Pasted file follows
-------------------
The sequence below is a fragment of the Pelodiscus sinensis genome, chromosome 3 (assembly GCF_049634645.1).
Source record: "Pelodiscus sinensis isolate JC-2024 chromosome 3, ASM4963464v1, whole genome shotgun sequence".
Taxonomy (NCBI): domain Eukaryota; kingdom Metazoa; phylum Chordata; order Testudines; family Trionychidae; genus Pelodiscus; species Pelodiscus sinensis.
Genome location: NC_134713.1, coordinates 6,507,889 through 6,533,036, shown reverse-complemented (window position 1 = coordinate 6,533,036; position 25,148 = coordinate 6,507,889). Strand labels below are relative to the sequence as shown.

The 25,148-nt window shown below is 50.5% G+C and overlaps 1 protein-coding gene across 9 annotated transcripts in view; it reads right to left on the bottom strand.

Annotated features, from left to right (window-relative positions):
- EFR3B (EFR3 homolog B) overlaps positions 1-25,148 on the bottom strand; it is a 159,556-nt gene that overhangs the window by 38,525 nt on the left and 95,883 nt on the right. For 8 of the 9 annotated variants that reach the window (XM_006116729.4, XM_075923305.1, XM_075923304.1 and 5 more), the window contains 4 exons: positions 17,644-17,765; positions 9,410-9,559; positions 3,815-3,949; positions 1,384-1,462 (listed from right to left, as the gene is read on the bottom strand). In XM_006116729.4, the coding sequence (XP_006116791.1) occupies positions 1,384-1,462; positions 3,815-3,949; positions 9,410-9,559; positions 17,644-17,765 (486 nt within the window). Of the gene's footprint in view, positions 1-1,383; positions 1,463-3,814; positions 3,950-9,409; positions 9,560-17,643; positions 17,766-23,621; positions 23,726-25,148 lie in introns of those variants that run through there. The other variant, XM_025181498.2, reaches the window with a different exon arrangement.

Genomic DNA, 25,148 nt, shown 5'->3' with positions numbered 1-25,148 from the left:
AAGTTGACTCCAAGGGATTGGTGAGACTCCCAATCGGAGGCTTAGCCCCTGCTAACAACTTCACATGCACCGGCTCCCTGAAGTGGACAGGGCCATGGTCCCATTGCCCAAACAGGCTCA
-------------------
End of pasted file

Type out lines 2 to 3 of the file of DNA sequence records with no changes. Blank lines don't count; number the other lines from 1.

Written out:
Source record: "Pelodiscus sinensis isolate JC-2024 chromosome 3, ASM4963464v1, whole genome shotgun sequence".
Taxonomy (NCBI): domain Eukaryota; kingdom Metazoa; phylum Chordata; order Testudines; family Trionychidae; genus Pelodiscus; species Pelodiscus sinensis.